- #1

Beer-monster

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I'm flicking thorugh some past papers for an upcoming exam and came across this seemingly easy problem.

*"The average intensity of solar radiation at the Earth is 1.4kW/m^2. Assuming the Earth is a perfect absorber, calculate the force exerted by the radiation on the surface of the Earth. The mean radius of the Earth is 6400 km"*

Now I know that the radiation pressure on a perfect absorber is equal to the energy density, which is equal to the intensity divided by the speed of light.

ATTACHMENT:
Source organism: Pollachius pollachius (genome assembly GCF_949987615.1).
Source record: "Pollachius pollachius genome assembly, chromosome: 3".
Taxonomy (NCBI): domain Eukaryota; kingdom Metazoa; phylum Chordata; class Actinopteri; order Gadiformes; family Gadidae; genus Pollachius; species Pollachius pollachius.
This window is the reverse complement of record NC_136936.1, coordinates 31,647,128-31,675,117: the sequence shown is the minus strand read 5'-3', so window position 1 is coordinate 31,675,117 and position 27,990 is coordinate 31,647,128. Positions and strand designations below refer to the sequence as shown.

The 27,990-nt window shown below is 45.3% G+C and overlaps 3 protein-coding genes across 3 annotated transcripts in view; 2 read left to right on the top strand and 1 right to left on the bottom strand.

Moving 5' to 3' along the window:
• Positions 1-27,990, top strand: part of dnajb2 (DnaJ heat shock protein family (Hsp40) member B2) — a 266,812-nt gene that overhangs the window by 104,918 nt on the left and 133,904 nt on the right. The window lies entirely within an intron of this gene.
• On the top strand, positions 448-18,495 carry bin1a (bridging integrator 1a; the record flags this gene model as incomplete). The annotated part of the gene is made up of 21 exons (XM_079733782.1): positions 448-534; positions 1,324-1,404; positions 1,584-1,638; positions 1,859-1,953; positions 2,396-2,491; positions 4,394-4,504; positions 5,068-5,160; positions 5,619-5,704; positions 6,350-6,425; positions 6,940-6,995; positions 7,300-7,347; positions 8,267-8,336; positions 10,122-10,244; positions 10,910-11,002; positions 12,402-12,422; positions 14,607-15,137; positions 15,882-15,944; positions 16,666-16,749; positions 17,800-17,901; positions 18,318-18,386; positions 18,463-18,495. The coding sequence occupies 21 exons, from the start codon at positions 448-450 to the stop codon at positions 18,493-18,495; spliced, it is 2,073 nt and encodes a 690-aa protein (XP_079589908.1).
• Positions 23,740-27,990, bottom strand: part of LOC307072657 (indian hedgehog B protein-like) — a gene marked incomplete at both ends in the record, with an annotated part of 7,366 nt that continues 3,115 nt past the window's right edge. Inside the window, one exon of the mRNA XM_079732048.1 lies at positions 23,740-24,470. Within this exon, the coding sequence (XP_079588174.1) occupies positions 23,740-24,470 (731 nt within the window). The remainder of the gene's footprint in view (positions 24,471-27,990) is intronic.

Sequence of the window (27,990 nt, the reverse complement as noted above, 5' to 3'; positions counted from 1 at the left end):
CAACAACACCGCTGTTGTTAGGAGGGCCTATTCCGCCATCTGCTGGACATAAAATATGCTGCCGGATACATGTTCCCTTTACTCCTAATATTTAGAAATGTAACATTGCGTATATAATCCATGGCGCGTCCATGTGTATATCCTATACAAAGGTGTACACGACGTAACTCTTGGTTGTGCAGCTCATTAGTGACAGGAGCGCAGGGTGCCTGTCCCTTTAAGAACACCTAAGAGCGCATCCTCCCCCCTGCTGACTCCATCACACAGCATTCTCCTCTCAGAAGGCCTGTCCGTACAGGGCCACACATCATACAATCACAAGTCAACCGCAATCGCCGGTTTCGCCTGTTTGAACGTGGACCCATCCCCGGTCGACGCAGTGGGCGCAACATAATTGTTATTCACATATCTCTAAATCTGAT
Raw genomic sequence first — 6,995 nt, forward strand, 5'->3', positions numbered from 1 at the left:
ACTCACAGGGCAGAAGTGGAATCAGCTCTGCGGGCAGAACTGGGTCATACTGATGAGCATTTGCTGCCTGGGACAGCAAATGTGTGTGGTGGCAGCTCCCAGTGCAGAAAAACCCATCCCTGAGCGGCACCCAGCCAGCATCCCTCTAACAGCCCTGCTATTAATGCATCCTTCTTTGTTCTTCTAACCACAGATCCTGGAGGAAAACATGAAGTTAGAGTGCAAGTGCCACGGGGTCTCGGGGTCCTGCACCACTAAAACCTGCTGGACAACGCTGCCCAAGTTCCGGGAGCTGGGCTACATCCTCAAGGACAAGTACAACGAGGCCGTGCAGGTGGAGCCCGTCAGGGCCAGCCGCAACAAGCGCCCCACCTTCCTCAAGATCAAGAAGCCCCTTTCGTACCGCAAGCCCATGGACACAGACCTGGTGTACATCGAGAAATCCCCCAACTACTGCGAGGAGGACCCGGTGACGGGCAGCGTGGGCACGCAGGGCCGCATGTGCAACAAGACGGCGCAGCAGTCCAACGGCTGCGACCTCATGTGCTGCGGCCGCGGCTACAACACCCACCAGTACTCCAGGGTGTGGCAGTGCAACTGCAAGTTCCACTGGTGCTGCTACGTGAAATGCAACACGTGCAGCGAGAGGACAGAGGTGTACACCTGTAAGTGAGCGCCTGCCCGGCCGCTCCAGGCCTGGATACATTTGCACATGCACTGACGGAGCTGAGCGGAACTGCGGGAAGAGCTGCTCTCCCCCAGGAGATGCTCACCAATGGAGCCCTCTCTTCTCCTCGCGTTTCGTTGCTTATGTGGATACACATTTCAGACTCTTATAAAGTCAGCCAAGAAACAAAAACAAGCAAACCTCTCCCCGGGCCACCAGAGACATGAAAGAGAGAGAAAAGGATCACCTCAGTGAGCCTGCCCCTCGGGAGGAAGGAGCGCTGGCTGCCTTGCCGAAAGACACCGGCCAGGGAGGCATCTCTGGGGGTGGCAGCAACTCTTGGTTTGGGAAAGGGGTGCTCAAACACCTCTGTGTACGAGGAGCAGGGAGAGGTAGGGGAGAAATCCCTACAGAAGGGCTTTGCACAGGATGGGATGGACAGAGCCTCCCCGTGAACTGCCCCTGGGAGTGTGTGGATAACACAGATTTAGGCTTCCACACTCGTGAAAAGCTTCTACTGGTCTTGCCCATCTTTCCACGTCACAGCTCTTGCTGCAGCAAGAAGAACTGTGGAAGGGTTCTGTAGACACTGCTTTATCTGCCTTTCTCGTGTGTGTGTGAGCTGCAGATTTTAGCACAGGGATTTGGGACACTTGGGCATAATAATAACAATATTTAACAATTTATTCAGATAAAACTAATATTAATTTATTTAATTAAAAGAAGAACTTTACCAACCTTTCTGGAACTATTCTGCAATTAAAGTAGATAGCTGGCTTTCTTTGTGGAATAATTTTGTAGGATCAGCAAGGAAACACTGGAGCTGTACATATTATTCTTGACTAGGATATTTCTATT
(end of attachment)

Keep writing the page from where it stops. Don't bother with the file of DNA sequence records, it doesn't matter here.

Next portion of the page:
[tex] P = U = \frac{I}{c} [/tex]

Given that P=F/A I get that the force should be.

[tex] F = \frac {IA}{c} = \frac {I 4\pi R^2}{c} [/tex]

Although it could be [tex] \frac {I 2\pi R^2}{c} [/tex]

As the sunlight only directly hits approximately half of the Earth's surface. But either way, when I plug in the numbers I don't get the answer my Lecturer gave of 600 MN.

I must be missing something, but I can't see it. If any of you guys can I'd appreciate it.